How Long Before Property is Considered Abandoned?
The process used to claim abandoned property is, in some cases, as simple as an individual claiming the clearly abandoned property as their own. For example, if an individual places a couch on the curb with a sign that reads, “free.”
If an individual wants to claim the couch, they simply put it in their vehicle and take it home with them. There are some processes which may be more complex, such as when the abandoned property is an item that is more complicated to claim, for example, a vehicle that is abandoned on the side of the road.
A court will typically consider the type of item as well as where the item was found when deciding whether or not to grant possession of that property to the finder. This process determines whether the finder of the abandoned property actually has a right to that property.
In general, personal property which has been lost or abandoned will be given to the finder. This does not apply, however, if the item is found at a residence that is occupied by the finder.
Additionally, if an employee finds an item during the course of their employment, that item is considered to belong to the employer.
What Can a Landlord Do with Property a Tenant Left Behind?
The actions that a landlord is permitted to take when a tenant has left property behind after they move out will depend on the jurisdiction where the property is located in addition to why and how the tenant moved out. Landlords are required to follow the steps of the applicable city or state statute governing abandoned property.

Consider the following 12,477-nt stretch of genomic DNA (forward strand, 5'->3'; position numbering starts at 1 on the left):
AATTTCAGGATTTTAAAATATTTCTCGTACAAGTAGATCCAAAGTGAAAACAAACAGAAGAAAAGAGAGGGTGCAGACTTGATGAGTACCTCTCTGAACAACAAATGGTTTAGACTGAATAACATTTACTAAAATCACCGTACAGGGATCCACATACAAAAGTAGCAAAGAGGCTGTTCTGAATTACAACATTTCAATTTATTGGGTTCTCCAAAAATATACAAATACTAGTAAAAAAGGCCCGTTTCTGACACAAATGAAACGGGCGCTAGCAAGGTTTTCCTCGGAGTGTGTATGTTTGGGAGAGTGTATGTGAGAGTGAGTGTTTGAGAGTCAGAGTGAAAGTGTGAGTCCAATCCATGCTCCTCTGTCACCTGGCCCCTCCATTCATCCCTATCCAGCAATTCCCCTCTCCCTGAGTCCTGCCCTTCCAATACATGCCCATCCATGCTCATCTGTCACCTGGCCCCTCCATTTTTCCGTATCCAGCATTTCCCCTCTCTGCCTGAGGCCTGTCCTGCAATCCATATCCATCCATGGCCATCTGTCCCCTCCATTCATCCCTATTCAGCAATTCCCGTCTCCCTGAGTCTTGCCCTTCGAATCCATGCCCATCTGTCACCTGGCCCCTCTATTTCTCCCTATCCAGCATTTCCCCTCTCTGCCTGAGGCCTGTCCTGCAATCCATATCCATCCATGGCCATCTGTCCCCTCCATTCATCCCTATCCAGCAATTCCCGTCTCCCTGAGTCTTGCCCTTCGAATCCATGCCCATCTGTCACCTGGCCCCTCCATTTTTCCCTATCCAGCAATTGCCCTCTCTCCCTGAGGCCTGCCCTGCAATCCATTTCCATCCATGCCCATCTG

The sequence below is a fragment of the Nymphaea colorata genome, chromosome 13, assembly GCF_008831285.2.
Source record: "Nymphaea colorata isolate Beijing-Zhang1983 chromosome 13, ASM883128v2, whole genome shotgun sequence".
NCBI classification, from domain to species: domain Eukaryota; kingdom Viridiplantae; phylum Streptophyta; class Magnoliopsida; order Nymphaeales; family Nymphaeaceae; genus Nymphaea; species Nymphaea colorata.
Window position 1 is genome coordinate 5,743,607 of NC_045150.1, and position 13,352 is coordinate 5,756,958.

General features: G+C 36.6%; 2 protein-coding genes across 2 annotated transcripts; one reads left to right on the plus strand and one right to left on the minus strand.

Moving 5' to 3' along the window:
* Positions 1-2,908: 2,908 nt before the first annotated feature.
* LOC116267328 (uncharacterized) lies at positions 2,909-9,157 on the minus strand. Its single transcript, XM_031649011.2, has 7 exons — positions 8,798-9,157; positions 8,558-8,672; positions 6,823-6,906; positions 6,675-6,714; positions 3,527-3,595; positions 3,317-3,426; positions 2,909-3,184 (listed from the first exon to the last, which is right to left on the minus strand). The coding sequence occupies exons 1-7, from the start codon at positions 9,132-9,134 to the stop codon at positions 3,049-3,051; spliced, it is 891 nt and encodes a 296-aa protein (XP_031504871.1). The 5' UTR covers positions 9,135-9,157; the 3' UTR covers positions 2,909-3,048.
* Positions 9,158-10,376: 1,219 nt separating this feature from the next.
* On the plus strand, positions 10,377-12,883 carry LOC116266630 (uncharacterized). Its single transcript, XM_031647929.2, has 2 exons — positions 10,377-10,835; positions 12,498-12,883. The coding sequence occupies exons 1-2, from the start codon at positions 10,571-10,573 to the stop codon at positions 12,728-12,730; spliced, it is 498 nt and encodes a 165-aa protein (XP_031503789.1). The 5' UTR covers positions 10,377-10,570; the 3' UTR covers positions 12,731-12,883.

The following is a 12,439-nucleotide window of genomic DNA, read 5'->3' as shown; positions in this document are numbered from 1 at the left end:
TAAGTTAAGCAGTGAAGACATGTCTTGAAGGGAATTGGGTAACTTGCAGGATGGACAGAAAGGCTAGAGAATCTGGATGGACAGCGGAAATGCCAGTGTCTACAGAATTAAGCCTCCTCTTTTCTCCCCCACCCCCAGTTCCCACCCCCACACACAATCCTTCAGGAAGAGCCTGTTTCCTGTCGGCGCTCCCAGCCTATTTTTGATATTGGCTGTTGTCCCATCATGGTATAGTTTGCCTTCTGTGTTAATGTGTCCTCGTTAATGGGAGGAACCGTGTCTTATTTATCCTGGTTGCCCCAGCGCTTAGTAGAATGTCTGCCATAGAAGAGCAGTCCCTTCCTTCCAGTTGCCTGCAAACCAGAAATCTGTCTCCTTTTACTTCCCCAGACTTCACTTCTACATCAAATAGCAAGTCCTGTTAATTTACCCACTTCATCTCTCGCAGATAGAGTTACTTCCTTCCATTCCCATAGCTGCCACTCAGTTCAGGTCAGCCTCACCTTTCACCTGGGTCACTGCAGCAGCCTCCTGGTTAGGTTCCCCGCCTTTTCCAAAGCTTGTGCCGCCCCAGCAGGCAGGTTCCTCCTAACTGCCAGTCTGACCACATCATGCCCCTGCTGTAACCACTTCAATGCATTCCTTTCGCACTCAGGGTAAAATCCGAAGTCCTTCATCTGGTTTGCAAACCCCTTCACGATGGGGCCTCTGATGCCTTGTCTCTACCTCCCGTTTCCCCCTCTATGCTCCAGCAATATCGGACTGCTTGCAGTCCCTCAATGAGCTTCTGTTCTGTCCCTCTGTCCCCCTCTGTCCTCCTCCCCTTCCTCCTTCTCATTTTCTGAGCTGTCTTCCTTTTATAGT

In general, a landlord will be required to take the following steps to dispose of property which has been abandoned by a tenant:
- Store the property in a safe manner where the property will not be damaged or stolen for a certain period of time;
- To avoid liability for damage to the property, a landlord must use reasonable care to store the property in a safe place. A landlord is permitted to charge a moving and storage fee;
- Make a reasonable effort to contact the tenant and to give them notice that the property is being sold or disposed of;
- Make a reasonable effort to contact any other individual whom the landlord believes may be the owner of the property;
- Return the property upon the owner’s request; and
- If any of the tenant’s property is left unclaimed, the landlord is permitted to sell the property;
- The landlord is required to give the tenant notice of the sale, typically by mailing the notice to the tenant’s last known address;
- The landlord is also typically required to publish or post notice of the sale on the premises where the property was abandoned or in the newspaper.
What Happens if a Landlord Illegally Destroys or Sells My Property?
If a landlord does not follow the specific statute that governs the disposal of abandoned property, the tenant is permitted to take legal action against the landlord. If a landlord disposes of a tenant’s property and the court determines that the property had not been abandoned, the landlord may be liable for the loss of that property as well as for attorney’s fees and court costs.
Do I Need a Lawyer for my Abandoned Property Problem?
Landlord-tenant law is a complex area of law that varies by jurisdiction. It is also constantly undergoing changes.
If you have any issues, questions, or concerns related to abandoned property, either as a landlord or a tenant, a landlord tenant lawyer can advise you of your city’s laws regarding abandoned property. Your lawyer can also protect your rights whether you are an owner trying to dispose of abandoned property or a tenant fighting to recover your property.